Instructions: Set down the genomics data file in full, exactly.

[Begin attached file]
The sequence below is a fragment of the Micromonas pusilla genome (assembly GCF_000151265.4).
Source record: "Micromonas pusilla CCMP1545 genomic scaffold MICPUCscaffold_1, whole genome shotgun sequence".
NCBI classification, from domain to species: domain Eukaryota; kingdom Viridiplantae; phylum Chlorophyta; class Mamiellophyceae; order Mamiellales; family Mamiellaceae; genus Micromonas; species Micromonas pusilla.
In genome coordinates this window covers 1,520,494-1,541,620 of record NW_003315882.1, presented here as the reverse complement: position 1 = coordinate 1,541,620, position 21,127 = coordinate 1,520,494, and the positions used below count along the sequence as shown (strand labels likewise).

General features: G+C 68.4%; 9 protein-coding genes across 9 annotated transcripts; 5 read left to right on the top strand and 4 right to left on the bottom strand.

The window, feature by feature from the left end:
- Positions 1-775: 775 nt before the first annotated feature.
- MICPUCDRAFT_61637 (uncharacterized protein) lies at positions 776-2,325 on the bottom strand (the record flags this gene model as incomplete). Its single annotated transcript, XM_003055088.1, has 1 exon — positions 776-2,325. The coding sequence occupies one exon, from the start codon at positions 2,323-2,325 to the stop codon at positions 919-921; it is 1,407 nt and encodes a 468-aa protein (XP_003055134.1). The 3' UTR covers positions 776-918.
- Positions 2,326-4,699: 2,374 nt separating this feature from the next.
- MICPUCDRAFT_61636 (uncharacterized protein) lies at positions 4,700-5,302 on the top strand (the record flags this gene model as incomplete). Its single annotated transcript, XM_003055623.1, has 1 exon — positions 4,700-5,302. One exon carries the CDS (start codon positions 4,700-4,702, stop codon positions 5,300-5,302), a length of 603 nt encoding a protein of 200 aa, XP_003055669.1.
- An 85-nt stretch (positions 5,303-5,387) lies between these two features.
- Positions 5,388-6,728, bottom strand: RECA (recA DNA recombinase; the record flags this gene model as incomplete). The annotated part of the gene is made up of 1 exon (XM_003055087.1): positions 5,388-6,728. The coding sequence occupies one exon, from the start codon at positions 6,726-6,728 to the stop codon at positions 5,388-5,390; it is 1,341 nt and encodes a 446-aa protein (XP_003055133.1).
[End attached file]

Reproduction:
The sequence below is a fragment of the Micromonas pusilla genome (assembly GCF_000151265.4).
Source record: "Micromonas pusilla CCMP1545 genomic scaffold MICPUCscaffold_1, whole genome shotgun sequence".
NCBI classification, from domain to species: domain Eukaryota; kingdom Viridiplantae; phylum Chlorophyta; class Mamiellophyceae; order Mamiellales; family Mamiellaceae; genus Micromonas; species Micromonas pusilla.
In genome coordinates this window covers 1,520,494-1,541,620 of record NW_003315882.1, presented here as the reverse complement: position 1 = coordinate 1,541,620, position 21,127 = coordinate 1,520,494, and the positions used below count along the sequence as shown (strand labels likewise).

General features: G+C 68.4%; 9 protein-coding genes across 9 annotated transcripts; 5 read left to right on the top strand and 4 right to left on the bottom strand.

The window, feature by feature from the left end:
- Positions 1-775: 775 nt before the first annotated feature.
- MICPUCDRAFT_61637 (uncharacterized protein) lies at positions 776-2,325 on the bottom strand (the record flags this gene model as incomplete). Its single annotated transcript, XM_003055088.1, has 1 exon — positions 776-2,325. The coding sequence occupies one exon, from the start codon at positions 2,323-2,325 to the stop codon at positions 919-921; it is 1,407 nt and encodes a 468-aa protein (XP_003055134.1). The 3' UTR covers positions 776-918.
- Positions 2,326-4,699: 2,374 nt separating this feature from the next.
- MICPUCDRAFT_61636 (uncharacterized protein) lies at positions 4,700-5,302 on the top strand (the record flags this gene model as incomplete). Its single annotated transcript, XM_003055623.1, has 1 exon — positions 4,700-5,302. One exon carries the CDS (start codon positions 4,700-4,702, stop codon positions 5,300-5,302), a length of 603 nt encoding a protein of 200 aa, XP_003055669.1.
- An 85-nt stretch (positions 5,303-5,387) lies between these two features.
- Positions 5,388-6,728, bottom strand: RECA (recA DNA recombinase; the record flags this gene model as incomplete). The annotated part of the gene is made up of 1 exon (XM_003055087.1): positions 5,388-6,728. The coding sequence occupies one exon, from the start codon at positions 6,726-6,728 to the stop codon at positions 5,388-5,390; it is 1,341 nt and encodes a 446-aa protein (XP_003055133.1).